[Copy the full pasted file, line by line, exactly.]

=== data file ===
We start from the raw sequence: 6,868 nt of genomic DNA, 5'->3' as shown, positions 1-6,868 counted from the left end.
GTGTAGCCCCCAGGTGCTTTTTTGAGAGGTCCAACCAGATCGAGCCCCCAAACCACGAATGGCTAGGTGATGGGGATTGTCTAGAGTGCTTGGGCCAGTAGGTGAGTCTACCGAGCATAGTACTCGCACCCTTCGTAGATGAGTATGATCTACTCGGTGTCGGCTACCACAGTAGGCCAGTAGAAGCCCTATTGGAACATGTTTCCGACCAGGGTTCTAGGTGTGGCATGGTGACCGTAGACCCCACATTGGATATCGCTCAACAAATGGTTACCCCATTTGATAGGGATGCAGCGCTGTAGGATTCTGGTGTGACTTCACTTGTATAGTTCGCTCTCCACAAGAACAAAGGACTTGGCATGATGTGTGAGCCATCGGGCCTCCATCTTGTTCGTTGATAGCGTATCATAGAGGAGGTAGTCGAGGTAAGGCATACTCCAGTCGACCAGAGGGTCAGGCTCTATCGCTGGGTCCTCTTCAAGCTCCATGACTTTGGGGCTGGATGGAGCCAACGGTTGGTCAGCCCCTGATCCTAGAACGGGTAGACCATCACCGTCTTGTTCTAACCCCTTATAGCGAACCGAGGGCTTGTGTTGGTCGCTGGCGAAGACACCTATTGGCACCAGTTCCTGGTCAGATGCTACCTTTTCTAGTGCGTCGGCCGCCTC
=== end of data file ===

We start from the raw sequence: 6,868 nt of genomic DNA, 5'->3' as shown, positions 1-6,868 counted from the left end.
GTGTAGCCCCCAGGTGCTTTTTTGAGAGGTCCAACCAGATCGAGCCCCCAAACCACGAATGGCTAGGTGATGGGGATTGTCTAGAGTGCTTGGGCCAGTAGGTGAGTCTACCGAGCATAGTACTCGCACCCTTCGTAGATGAGTATGATCTACTCGGTGTCGGCTACCACAGTAGGCCAGTAGAAGCCCTATTGGAACATGTTTCCGACCAGGGTTCTAGGTGTGGCATGGTGACCGTAGACCCCACATTGGATATCGCTCAACAAATGGTTACCCCATTTGATAGGGATGCAGCGCTGTAGGATTCTGGTGTGACTTCACTTGTATAGTTCGCTCTCCACAAGAACAAAGGACTTGGCATGATGTGTGAGCCATCGGGCCTCCATCTTGTTCGTTGATAGCGTATCATAGAGGAGGTAGTCGAGGTAAGGCATACTCCAGTCGACCAGAGGGTCAGGCTCTATCGCTGGGTCCTCTTCAAGCTCCATGACTTTGGGGCTGGATGGAGCCAACGGTTGGTCAGCCCCTGATCCTAGAACGGGTAGACCATCACCGTCTTGTTCTAACCCCTTATAGCGAACCGAGGGCTTGTGTTGGTCGCTGGCGAAGACACCTATTGGCACCAGTTCCTGGTCAGATGCTACCTTTTCTAGTGCGTCGGCCGCCTC